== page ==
The Cuban government held that the landing certificates were sold illegally and the Cuban government demanded strict adherence to the law. The official reason aside, there was a frenzy of action by the Cubans to try to extract millions of dollars to permit the Jews to enter safe haven. The Joint Distribution Committee sent a representative to negotiate with the Cubans. They offered the Cubans $125,000 to "guarantee that the refugees would not become a burden" on the Cuban economy. However Cubans officials demanded millions to "intercede" with the government.

President Bru of Cuba agreed to meet with the Joint representatives on June 1, but he gave orders that the ship must leave Cuban waters on May 31. On that day, one of the passengers, so close to freedom and yet unable to bear the suffering of going back to certain death in Nazi Germany, slashed his wrists and jumped over board. He was pulled out of the water and hospitalized, yet his wife and children were not allowed to join him. They, together with the rest of the passengers were on the boat sailing slowly from Cuba.

President Bru met with the members of the Joint, but refused to allow the refugees into his country. The next day the Joint met with General Batista who offered to help for a mere $450,000 however, due to the rivalry between Batista and Bru, nothing was accomplished.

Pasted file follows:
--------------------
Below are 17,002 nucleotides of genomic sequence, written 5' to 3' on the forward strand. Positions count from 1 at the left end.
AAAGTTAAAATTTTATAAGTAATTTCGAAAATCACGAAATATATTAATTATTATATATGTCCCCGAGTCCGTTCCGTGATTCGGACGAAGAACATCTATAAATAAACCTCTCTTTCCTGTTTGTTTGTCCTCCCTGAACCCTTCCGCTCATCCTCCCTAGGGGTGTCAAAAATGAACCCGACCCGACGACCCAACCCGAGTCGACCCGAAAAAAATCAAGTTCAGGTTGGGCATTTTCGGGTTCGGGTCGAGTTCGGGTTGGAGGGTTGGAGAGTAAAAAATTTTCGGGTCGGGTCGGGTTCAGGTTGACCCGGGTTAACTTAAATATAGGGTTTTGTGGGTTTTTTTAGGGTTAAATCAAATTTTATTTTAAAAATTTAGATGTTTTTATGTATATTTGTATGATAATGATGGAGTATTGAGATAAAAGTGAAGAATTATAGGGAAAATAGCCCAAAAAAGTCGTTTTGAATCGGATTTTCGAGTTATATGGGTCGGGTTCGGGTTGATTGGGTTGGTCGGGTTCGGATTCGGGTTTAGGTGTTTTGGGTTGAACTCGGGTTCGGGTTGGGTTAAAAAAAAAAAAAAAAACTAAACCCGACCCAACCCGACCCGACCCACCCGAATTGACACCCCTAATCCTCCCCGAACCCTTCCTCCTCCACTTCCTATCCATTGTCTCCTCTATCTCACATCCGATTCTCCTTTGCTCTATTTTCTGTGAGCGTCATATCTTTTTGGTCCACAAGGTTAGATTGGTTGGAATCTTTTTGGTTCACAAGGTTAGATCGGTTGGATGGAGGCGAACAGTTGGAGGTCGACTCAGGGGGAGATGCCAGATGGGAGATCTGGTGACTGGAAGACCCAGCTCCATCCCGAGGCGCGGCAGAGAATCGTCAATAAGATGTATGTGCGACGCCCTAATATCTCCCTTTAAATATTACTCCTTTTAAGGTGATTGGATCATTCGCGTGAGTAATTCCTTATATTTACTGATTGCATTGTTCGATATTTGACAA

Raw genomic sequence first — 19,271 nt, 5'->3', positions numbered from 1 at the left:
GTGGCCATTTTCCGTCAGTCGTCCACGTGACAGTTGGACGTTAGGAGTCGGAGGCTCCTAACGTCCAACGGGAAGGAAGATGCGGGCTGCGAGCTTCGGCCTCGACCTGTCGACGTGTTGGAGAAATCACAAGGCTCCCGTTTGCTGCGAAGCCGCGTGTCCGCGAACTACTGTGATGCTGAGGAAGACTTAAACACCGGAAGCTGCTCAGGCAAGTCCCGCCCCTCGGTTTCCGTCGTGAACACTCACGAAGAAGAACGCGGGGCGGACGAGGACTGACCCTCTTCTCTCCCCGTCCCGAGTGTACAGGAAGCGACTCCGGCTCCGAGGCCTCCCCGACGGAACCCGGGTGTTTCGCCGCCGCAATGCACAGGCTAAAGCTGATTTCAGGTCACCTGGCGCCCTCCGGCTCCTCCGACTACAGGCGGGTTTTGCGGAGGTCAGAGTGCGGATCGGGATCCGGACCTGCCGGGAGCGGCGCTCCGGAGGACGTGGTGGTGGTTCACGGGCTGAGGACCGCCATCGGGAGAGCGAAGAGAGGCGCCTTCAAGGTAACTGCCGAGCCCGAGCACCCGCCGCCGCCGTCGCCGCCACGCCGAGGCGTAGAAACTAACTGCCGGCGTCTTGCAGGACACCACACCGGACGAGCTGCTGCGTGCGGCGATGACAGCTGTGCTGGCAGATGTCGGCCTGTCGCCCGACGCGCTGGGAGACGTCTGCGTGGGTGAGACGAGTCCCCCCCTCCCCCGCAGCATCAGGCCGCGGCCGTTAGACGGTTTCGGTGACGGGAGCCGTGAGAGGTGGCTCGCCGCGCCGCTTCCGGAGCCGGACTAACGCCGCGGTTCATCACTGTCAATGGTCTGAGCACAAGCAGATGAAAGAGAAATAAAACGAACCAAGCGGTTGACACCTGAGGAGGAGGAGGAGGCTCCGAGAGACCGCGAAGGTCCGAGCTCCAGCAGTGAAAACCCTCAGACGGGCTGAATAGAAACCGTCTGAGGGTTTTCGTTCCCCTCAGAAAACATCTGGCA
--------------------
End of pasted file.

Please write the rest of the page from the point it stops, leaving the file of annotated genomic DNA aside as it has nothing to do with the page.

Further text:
As the St. Louis slowly sailed past the land of the free and the home of the brave, the US send Coast Guard cutters to make certain that the potential immigrants were not able to swim ashore to take refuge in the USA. During this time, Washington and the State Department ignored the situation of the St. Louis, even though the saga was reported in the local press. It seemed that to admit 900 refugees destined for Hitler's gas ovens would harm the security of the "mighty" USA.

Sanctuary was eventually found for the refugees in Britain, France, Belgium and Holland. Although the story may have a happy ending, at this point, the lesson was not lost on Hitler who saw America's unwillingness to help as a sign of weakness.

However for us, a generation or two after this event, an important and clear lesson should be realized here. It is very clear: America acts on its own interests - solely! If America decides that it is in it's best interest to drop Israel, it will give a reason to justify itself in front of the nations of the world.

We Jews should realize this important lesson: What is different with America - who let Europe suffer the pangs of World War II and would never had entered had it not been for the Japanese bombing of Pearl Harbor?

We must realize that we Jews are alone amongst the nations of the world. Although there are certainly many righteous gentiles that tried to help us during those terrible years of Nazi Germany, and many lost their lives in doing so, we must be strong and defend ourselves against our enemies. Never again should we allow others to be dependent on the "goodness" of others who shall determine our fate. We must be strong and alert in our own interests and be carefull in reliance on others.


from the August 2001 Edition of the Jewish Magazine